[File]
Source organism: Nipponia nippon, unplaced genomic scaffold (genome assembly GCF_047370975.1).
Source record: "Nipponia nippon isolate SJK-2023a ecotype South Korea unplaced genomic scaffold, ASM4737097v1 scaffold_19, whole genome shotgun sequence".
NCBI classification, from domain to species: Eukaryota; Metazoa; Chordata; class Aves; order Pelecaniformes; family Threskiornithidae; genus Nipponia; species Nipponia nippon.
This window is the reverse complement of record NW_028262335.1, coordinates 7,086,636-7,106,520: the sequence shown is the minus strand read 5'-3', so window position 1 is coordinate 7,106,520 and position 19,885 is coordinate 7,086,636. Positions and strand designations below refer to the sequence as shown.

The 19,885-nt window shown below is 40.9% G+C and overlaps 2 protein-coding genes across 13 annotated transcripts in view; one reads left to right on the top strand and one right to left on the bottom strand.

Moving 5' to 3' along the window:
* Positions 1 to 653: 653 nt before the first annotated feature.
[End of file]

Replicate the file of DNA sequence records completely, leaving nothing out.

Source organism: Nipponia nippon, unplaced genomic scaffold (genome assembly GCF_047370975.1).
Source record: "Nipponia nippon isolate SJK-2023a ecotype South Korea unplaced genomic scaffold, ASM4737097v1 scaffold_19, whole genome shotgun sequence".
NCBI classification, from domain to species: Eukaryota; Metazoa; Chordata; class Aves; order Pelecaniformes; family Threskiornithidae; genus Nipponia; species Nipponia nippon.
This window is the reverse complement of record NW_028262335.1, coordinates 7,086,636-7,106,520: the sequence shown is the minus strand read 5'-3', so window position 1 is coordinate 7,106,520 and position 19,885 is coordinate 7,086,636. Positions and strand designations below refer to the sequence as shown.

The 19,885-nt window shown below is 40.9% G+C and overlaps 2 protein-coding genes across 13 annotated transcripts in view; one reads left to right on the top strand and one right to left on the bottom strand.

Moving 5' to 3' along the window:
* Positions 1 to 653: 653 nt before the first annotated feature.